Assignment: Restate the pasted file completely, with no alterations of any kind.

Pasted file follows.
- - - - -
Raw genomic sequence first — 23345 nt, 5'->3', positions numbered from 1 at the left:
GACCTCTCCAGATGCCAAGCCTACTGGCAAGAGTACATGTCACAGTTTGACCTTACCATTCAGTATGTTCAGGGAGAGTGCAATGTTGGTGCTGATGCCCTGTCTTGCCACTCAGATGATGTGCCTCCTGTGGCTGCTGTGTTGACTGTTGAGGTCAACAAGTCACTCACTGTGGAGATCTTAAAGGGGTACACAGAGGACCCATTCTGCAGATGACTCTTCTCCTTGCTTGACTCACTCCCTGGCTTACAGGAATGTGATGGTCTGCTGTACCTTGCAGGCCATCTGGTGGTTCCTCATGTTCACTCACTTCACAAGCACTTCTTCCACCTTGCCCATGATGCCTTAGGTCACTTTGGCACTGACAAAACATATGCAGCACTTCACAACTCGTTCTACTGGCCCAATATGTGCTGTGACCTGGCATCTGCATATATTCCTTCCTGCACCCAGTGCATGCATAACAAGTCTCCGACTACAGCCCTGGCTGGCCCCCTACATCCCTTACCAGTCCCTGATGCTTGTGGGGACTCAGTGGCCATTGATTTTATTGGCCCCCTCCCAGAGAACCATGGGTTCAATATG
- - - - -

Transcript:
Raw genomic sequence first — 23345 nt, 5'->3', positions numbered from 1 at the left:
GACCTCTCCAGATGCCAAGCCTACTGGCAAGAGTACATGTCACAGTTTGACCTTACCATTCAGTATGTTCAGGGAGAGTGCAATGTTGGTGCTGATGCCCTGTCTTGCCACTCAGATGATGTGCCTCCTGTGGCTGCTGTGTTGACTGTTGAGGTCAACAAGTCACTCACTGTGGAGATCTTAAAGGGGTACACAGAGGACCCATTCTGCAGATGACTCTTCTCCTTGCTTGACTCACTCCCTGGCTTACAGGAATGTGATGGTCTGCTGTACCTTGCAGGCCATCTGGTGGTTCCTCATGTTCACTCACTTCACAAGCACTTCTTCCACCTTGCCCATGATGCCTTAGGTCACTTTGGCACTGACAAAACATATGCAGCACTTCACAACTCGTTCTACTGGCCCAATATGTGCTGTGACCTGGCATCTGCATATATTCCTTCCTGCACCCAGTGCATGCATAACAAGTCTCCGACTACAGCCCTGGCTGGCCCCCTACATCCCTTACCAGTCCCTGATGCTTGTGGGGACTCAGTGGCCATTGATTTTATTGGCCCCCTCCCAGAGAACCATGGGTTCAATATG